#BiracialLooksLike Wants To Show You What Biracial People Look Like, So You Can Stop Asking, Thanks
If you have the great fortune of being biracial, multiracial, mixed or however it is you chose to signal to the world that your parents are different races, you also have the great misfortune of spending time identifying yourself in a way that makes other people feel comfortable. You also run up against standards of biracial and mulitracial beauty that represent just a sliver of what biracial people actually look like. All of this can be a frustrating and exhausting experience, especially when the general idea of a biracial person is a biscuit-colored, freckled, green-eyed beauty.
#BiracialLooksLike had a simple motive behind it: A place for anyone who self-identifies as biracial and is comfortable posting selfies, and a way to show everyone else that there is no one way for biracial to look. Also, perhaps, it could make the experience of being of mixed heritage not so isolating.
Scroll through the hashtag and you’ll see a happy combination of selfies and actual, real experiences that are honestly, quite specific to the biracial experience. As someone who chooses to identify as biracial because that’s what I am, and because it’s easier to say that then listen to a stranger tell me what they think I am, all of this resonates with me. Obviously, every human being looks different, but it’s nice to see bits of yourself reflected in other people who share your very specific heritage. That’s what#BiracialLooksLike does, and that’s why it’s so great.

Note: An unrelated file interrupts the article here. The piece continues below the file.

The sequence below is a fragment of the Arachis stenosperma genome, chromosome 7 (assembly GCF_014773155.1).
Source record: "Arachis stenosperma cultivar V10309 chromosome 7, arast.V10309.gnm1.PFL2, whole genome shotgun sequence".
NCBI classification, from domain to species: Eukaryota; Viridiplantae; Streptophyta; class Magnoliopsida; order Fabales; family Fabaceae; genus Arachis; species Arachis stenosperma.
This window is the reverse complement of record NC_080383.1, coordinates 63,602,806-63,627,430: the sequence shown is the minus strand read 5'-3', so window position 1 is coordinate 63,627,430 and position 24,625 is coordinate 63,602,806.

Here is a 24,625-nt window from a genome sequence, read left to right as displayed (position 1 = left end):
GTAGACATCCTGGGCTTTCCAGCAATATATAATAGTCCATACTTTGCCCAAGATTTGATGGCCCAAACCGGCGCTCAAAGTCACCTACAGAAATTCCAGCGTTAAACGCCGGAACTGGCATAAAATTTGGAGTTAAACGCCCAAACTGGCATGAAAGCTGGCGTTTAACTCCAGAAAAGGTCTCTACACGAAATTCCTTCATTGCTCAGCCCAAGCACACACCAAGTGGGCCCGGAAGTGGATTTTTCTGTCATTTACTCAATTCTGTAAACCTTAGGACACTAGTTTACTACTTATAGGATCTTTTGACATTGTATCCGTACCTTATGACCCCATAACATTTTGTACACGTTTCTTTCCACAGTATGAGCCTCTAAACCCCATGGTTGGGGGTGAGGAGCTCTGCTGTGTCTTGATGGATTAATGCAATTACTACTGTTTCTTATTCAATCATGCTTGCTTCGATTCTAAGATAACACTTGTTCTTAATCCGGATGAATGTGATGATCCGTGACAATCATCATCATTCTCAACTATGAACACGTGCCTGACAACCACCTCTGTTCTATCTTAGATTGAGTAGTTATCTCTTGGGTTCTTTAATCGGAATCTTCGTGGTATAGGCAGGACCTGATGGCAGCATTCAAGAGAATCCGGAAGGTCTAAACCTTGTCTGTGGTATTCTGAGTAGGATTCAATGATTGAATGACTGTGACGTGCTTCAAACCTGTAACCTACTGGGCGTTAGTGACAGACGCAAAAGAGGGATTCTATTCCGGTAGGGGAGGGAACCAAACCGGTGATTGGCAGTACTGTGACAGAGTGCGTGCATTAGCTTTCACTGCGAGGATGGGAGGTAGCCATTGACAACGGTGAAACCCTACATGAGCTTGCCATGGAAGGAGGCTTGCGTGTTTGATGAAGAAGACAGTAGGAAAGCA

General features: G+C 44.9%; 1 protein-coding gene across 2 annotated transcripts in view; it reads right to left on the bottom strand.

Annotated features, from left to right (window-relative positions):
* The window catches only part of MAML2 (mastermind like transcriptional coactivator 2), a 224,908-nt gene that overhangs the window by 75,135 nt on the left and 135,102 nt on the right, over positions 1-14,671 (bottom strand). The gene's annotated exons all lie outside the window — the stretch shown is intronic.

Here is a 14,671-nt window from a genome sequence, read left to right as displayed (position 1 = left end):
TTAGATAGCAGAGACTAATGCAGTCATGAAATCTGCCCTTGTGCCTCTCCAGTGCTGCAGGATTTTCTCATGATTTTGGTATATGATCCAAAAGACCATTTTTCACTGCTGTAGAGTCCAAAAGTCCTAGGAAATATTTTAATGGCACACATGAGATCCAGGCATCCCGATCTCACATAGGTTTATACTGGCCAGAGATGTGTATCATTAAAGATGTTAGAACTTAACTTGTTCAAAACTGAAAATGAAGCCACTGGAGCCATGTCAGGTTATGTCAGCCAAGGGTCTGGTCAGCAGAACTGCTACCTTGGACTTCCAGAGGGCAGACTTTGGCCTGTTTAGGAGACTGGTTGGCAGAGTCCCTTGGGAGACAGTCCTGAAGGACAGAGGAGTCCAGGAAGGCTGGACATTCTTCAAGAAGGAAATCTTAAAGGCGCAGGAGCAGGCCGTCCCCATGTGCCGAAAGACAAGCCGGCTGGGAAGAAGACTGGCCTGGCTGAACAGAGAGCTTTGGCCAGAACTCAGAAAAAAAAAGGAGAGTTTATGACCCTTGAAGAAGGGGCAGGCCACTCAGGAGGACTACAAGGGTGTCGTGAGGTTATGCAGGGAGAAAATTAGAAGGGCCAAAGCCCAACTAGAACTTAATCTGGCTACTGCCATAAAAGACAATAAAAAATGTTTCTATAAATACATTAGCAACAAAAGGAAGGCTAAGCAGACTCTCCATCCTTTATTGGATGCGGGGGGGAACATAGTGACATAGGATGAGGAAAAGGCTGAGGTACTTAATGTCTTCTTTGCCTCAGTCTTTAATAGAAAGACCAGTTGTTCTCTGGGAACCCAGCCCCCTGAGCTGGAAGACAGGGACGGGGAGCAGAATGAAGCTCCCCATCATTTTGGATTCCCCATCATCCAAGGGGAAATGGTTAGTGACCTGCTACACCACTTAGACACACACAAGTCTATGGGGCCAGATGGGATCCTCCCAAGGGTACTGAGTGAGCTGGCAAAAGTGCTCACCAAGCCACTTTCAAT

The most frustrating thing about looking like something that others can’t quickly identify is that you constantly feel as if you’re struggling against the great weight of other peoples’ expectations. Think of how infuriating it would be to hear repeatedly over the course of your life, that your identity is not what someone expected it to be. Imagine being challenged on a truth as fundamental as knowing what your background is, by someone who can’t wrap their head around the fact that you could possibly have a black mother and be so light-skinned or that your father is actually your dad and not some random white guy you happen to be having dinner with. Showing the vast array of what multi-racial people actually look like neatly debunks the we-all-look-like-Olivia-Munn-and-Rashida-Jones stereotype. We contain multitudes, just like you.